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In This Issue, 16 September 2002

Med J Aust 2002; 177 (6): 282.
Published online: 16 September 2002

All that wheezes is not asthma

A day’s consulting for any GP would not be complete without at least one wheezy toddler. But diagnosing and managing such patients is far from straightforward, and has prompted Australian paediatric asthma experts to meet to formulate key research questions for a better understanding of this condition. The discussions at this colloquium appear in this issue’s Supplement “Early childhood asthma: what we know and what we need to know”.

Recent reports of adrenal suppression and even death among children taking inhaled steroids for asthma have sparked community concern. Where did we go wrong and what should be done about it? Wilson and Robertson tackle this important issue on page 288.

And not to forget adults, Goeman and colleagues (page 295) explore the impact of asthma on the lives of adults presenting to emergency departments with this condition. Their findings are important for any doctor trying to achieve a therapeutic alliance with their patients.

Latest shock: Health Ministers in agreement!

In April this year, Australian Health Ministers acknowledged that they’ve previously focused too much on health funding rather than health outcomes. So, what if they shift their duty from protecting the Budget to honestly exploring the difficult issues: demoralised doctors and nurses, dissatisfied patients, dilapidated public hospitals, obfuscating bureaucracy? Paterson (page 313) and Reid (page 310) put these to debate.

Multitasking firefighters

That’s right, not only do they fight fires and carry out heroic rescues, firefighters in Melbourne now also treat cardiac arrests. Smith and colleagues (page 305) describe the first year of Melbourne’s Emergency Medical Response program, in which firefighters, trained in CPR and equipped with automatic defibrillators, are sent to the scene of suspected cardiac arrests at the same time as ambulance paramedics. This new initiative aims to improve the response times to cardiac arrest, and therefore to improve survival, but is this the answer? Read O’Rourke’s editorial (page 284) for other possible approaches.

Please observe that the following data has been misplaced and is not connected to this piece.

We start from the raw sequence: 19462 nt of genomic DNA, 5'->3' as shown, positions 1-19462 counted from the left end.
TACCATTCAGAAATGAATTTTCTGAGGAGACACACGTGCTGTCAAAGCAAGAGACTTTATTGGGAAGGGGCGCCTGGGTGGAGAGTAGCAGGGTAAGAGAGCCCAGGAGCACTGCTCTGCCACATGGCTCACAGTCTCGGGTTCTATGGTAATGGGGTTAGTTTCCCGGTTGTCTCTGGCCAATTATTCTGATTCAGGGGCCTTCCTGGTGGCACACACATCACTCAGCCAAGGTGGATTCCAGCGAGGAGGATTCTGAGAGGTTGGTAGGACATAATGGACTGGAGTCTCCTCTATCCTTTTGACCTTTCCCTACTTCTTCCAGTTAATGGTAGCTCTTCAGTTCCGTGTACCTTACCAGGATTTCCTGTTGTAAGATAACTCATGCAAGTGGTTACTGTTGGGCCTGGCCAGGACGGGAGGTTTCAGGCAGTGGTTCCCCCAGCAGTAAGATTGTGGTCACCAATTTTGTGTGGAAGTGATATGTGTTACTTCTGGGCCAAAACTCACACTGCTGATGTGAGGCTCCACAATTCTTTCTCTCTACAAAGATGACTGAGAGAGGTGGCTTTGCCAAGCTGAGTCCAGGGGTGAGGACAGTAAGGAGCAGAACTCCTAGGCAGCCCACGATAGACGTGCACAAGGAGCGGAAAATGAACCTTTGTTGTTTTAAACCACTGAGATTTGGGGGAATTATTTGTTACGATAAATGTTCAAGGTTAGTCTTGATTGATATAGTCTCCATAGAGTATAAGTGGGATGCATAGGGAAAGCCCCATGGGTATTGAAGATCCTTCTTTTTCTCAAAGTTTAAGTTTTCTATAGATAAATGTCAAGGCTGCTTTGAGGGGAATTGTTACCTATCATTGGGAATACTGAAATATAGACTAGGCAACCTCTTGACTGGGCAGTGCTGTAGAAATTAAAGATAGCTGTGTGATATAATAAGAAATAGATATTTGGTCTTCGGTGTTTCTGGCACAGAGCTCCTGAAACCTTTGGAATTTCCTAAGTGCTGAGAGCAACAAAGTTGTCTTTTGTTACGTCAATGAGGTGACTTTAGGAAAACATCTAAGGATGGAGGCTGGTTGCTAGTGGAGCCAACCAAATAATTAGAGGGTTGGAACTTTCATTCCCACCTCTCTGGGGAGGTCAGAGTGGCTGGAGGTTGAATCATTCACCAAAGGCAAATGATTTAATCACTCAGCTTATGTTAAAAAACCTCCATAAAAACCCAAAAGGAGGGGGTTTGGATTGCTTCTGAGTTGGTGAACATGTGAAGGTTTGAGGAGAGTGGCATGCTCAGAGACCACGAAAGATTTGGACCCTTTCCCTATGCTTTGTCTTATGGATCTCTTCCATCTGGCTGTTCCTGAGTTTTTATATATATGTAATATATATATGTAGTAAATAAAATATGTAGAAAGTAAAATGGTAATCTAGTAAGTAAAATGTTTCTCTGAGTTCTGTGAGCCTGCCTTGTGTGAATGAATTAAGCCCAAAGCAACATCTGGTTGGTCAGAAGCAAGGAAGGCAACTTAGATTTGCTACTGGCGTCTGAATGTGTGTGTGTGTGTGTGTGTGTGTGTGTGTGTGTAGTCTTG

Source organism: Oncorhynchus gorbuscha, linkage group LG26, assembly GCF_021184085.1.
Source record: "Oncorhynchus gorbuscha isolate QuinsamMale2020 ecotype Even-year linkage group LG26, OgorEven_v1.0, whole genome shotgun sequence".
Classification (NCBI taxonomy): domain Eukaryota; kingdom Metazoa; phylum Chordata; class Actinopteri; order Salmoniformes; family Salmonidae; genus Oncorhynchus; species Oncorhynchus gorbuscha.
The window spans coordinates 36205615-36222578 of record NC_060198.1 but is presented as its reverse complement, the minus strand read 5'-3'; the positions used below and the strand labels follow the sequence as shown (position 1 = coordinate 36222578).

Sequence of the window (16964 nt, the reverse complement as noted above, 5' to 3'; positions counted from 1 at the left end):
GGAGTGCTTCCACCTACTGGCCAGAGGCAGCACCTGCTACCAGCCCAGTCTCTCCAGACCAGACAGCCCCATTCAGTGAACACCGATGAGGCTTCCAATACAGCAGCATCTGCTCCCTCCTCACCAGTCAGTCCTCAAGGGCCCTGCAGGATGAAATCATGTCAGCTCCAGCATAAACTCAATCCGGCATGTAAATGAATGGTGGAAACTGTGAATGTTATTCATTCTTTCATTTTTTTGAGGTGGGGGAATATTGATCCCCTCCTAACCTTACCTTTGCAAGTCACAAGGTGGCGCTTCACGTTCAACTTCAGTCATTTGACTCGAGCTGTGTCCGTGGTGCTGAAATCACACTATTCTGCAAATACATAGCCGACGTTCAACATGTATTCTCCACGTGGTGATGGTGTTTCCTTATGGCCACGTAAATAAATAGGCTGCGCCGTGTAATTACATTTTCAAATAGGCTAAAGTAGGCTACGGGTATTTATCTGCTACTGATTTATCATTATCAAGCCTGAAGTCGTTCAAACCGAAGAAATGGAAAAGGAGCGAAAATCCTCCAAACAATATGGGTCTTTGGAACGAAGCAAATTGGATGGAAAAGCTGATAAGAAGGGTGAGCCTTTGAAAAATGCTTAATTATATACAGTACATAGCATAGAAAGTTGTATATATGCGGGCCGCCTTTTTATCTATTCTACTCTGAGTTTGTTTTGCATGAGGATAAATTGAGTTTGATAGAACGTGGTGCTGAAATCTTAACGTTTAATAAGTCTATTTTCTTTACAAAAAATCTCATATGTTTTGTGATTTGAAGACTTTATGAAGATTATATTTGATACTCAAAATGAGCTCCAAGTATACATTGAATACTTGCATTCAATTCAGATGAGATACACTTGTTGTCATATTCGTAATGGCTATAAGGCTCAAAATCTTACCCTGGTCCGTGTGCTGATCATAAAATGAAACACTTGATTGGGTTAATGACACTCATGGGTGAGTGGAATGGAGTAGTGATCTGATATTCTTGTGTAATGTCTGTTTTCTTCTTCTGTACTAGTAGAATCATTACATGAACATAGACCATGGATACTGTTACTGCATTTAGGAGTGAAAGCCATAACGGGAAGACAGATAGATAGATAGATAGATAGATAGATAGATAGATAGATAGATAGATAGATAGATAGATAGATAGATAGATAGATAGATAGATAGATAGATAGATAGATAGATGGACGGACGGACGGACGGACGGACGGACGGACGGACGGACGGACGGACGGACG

The superbug story

What would life be like without antibiotics? As we lurch toward ever-higher levels of antibiotic resistance, we may well find our situation resembling the pre-penicillin era. So, what should we do as microbes become resistant to “last-line” antibiotics? Collignon (page 325) describes how to combat and prevent antibiotic resistance in the final chapter of our MJA Practice Essentials – Infectious Diseases series.

Lumpy riddle

What’s the diagnosis when someone on insulin presents with a painful mass in the thigh? Turn to this issue’s Lessons from Practice by MacIsaac et al (page 323) to find out.

Assault on violence

An analysis by Williams and colleagues (page 300) of assault-related hospital admissions in Central Australia yields some sobering facts. Documenting this is important, say Atkinson et al in a linked editorial (page 286), but let’s move beyond statistics to the solutions.

Ads, ads and damn ads

Open any brochure advertising computers and you’ll find details on price, specifications and performance. Is it too much to ask that drug advertisements also include this information, ask Newby and Henry (page 285) in an editorial. They are spurred on by the findings of Loke and colleagues (page 291), who have analysed pharmaceutical advertisements in six popular Australian medical publications.

Stemming potential

Mix the ethics of embryo research with a potential cure for debilitating disorders and you get the stem-cell controversy. Politicians, scientists, journalists and corporations are weighing into the debate. In this issue of the MJA, Galvin and Jones (page 316), in From Bench to Bedside, discuss a relatively new (and less controversial) source of neural stem cells — the adult brain. They describe the potential for such stem cells to treat Parkinson’s disease and spinal cord injury, but add a note of caution.

Another time ... another place...

Because it incorporates significant design errors and ignores important principles, Medicare will increasingly be subject to adjustments to keep it economically and electorally feasible. No amount of manipulation can convert an FJ Holden into the BMW the electorate was promised.

John M Duggan
MJA 1985; 142: 360-362 1965; 40: 35



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